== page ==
(b) Statistical Analysis: The objective is to find the standard deviation σ.

(b1) Linear Case with all Normal distributed tolerances: σs 2 = ∑(λsi 2 σti 2 ) (eq5)

Where σs is the standard deviation for the output, and σti is the standard deviation for the tolerance Ti.

(b2) Linear Case with Non-normal tolerances: σs 2 = ∑[λsi 2 sti 2 ] (eq6)

Where sti is the adjusted sigma based on the distribution type for Ti. For example, a uniform distributed tolerance Ti will have sti 2 = (∆Ti 2 /12).

In equation eq6, the calculation is performed based on the Normal approximation for a symmetrical Nonnormal case. It assumes there is no mean shift. A simulation method can also be used as outlined in the following case.

(b3) Nonlinear Case: Monte-Carlo simulation is used to calculate the accumulation as follows:

RSS-method-3dcs-figure1.png

For a total number Ns of samples, the unbiased standard deviation for the output Ms can be calculated as follows:

σs 2 = 1 1 Ns − ∑= Ns j 1 ( msj – ms ) 2

where,

ms = Ns 1 ∑= Ns j 1 msj.

The following two tables summarize the advantages and disadvantages.

 

Linear vs Nonliner Models

RSS_method-compare-model-types.png

 

Worst Case vs. Statistical Analysis

RSS_method-compare-modeling-methods.png

 

Concerns with Tolerance Stackups

A safety factor is often included in designs because of concerns about:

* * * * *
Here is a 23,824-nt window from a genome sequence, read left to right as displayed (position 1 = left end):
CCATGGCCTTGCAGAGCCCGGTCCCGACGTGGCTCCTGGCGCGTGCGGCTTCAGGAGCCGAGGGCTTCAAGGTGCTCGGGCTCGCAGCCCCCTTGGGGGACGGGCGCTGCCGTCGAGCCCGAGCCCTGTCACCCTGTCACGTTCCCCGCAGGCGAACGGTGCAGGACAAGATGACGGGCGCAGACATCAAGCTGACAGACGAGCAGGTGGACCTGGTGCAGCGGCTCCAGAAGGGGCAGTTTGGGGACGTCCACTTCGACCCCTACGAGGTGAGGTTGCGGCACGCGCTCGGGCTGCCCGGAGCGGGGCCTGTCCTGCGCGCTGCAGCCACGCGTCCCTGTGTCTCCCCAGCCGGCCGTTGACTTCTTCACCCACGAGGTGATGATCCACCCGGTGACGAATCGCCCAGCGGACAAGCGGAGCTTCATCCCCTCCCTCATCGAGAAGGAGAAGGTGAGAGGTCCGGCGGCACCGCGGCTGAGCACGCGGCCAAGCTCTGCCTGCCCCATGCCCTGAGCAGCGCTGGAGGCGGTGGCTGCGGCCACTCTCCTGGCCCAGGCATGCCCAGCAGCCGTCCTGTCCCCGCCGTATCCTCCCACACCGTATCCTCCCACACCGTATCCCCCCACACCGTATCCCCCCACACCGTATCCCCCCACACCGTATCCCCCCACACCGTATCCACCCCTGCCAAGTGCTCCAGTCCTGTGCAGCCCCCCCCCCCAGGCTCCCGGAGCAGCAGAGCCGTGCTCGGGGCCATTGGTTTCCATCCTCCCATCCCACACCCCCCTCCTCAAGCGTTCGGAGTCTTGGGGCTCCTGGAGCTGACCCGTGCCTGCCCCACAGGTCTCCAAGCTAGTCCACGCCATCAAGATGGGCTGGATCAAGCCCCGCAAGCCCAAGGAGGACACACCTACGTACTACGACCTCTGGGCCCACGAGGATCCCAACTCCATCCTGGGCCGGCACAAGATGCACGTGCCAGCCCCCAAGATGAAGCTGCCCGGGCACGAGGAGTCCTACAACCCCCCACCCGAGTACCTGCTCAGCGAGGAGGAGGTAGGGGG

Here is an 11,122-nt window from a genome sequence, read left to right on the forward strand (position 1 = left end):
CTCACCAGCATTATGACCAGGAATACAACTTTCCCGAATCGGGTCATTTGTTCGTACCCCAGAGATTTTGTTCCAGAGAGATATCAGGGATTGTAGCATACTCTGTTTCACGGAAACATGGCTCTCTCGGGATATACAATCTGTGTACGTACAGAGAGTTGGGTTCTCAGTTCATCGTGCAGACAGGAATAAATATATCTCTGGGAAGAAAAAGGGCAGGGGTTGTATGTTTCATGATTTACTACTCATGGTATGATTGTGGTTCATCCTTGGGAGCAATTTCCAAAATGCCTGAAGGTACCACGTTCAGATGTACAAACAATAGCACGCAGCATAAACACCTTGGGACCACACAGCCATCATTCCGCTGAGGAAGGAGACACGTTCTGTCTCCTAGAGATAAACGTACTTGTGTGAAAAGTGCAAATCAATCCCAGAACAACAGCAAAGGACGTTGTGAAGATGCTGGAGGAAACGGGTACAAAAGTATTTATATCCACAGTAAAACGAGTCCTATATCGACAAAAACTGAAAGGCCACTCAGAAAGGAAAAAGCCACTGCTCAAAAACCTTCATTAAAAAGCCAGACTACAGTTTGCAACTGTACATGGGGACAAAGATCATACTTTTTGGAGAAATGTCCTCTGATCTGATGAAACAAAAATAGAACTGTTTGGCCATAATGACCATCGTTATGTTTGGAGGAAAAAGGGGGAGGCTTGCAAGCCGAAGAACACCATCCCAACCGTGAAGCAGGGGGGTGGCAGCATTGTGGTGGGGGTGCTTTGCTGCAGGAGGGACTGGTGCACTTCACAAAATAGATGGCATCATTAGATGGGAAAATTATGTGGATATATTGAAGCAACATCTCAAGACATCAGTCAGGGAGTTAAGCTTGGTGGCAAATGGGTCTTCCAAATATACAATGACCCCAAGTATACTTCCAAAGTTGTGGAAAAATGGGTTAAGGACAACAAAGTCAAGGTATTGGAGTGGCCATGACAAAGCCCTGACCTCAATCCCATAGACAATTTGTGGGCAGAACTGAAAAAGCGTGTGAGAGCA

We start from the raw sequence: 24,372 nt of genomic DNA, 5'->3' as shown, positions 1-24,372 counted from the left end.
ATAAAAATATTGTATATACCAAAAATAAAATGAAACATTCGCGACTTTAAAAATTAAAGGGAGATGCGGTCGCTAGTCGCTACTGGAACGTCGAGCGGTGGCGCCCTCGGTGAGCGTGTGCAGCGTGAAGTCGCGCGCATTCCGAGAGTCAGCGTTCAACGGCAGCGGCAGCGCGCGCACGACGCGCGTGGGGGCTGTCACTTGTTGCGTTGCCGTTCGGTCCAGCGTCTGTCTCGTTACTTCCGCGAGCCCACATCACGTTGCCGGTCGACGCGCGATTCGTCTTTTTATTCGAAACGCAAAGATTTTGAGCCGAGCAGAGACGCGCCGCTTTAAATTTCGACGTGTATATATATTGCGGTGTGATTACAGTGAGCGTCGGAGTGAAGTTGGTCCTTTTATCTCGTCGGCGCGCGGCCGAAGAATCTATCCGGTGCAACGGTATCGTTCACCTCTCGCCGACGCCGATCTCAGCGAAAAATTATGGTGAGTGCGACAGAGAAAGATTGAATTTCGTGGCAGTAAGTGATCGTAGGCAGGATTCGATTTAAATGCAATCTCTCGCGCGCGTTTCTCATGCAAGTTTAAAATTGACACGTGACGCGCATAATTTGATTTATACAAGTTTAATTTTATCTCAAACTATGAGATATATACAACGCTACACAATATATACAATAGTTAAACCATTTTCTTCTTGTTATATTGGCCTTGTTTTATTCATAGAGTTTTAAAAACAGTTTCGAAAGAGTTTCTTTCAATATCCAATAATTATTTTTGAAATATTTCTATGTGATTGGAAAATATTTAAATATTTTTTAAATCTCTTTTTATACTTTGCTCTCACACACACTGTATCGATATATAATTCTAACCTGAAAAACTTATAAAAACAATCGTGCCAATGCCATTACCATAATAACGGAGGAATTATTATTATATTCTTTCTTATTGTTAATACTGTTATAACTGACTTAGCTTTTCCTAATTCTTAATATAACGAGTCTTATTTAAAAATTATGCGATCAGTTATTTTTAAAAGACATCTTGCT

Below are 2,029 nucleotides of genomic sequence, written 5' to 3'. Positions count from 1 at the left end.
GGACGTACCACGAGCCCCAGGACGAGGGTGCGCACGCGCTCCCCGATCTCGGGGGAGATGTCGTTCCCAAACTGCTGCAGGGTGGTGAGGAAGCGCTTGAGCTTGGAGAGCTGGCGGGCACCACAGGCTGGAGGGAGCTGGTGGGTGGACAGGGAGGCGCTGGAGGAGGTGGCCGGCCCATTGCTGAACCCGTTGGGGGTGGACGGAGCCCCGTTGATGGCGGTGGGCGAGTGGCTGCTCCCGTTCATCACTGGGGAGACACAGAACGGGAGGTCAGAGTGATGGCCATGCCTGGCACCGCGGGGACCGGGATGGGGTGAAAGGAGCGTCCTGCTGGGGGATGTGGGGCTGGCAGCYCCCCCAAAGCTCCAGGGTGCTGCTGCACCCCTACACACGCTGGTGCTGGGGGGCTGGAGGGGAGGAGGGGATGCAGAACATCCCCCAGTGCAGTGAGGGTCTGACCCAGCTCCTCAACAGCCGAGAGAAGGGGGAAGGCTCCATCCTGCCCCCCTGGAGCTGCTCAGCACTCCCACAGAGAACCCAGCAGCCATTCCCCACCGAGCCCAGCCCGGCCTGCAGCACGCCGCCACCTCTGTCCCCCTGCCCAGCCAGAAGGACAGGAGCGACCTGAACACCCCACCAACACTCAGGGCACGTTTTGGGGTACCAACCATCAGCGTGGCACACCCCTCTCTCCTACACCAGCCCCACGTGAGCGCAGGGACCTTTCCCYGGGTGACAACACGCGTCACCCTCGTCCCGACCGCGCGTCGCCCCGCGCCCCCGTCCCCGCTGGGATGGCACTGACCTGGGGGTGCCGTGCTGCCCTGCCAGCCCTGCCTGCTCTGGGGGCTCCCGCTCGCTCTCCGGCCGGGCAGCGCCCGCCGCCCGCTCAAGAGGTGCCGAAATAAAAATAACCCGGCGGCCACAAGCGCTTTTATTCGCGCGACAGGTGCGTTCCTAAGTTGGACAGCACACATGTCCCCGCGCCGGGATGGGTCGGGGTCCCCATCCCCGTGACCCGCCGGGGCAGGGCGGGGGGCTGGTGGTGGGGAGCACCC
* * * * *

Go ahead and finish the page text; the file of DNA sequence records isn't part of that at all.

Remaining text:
• Operational temperature and pressure of the parts or assembly. (Finite Element Analysis)
  • Wear.
  • Deflection of components after assembly.
  • The possibility or probability that the parts are slightly out of specification (but passed inspection).
  • The sensitivity or importance of the stack (what happens if the design conditions are not met).

 

How to Linearize Non-Linear Dimensional Variation Models?

In most cases, a dimensional variation problem is non-linear relationships in your model.

However, if we consider that tolerances are small relative to dimensions, we can approximate a non-linear relationship with a linear model. Besides the calculation advantage, the sensitivity analysis is also an important reason to have the linearized model (although, there is a coming solution in AAO Add-on for non-linear models; see the webinar at the bottom).

The following are brief descriptions for three linearizing methods - calculating the coefficient λsi in the equation:

Ms = Ms0 + ∑(λsiTi).

(1) HLM method

This method assumes that an output is the sum of individual contributors.

λsi = HLM Indessi(Ti) = RangeMsi(Ti)/∆Ti

Where RangeMsi(Ti) is the contributing value from tolerance Ti; and ∆Ti is the variation range for the tolerance Ti.

(2) Taylor Expansion

λsi = GeoFactorsi(Ti) = [RangeMsi(Ti) / ∆gT] Where ∆gT is the GeoFactor tolerance range.

(3) DOE Method - Design of Experiments

λsi = Coefsi(Ti) = [RangeMsi(Ti) / ∆dTi] Where ∆dTi is the DOE tolerance range.

The coefficient λsi in a linearized model also provides the sensitivity relationship from a tolerance Ti to a measurement Ms.

Learn More About 3DCS Software Here

 

Interested in running accurate sensitivitiy analysis on non-linear models?

Join us for a webinar on the upcoming Simulation Based Sensitivity coming out for 3DCS Software - Click to Register for Free

 

Topics: 3DCS Tolerance Analysis T&T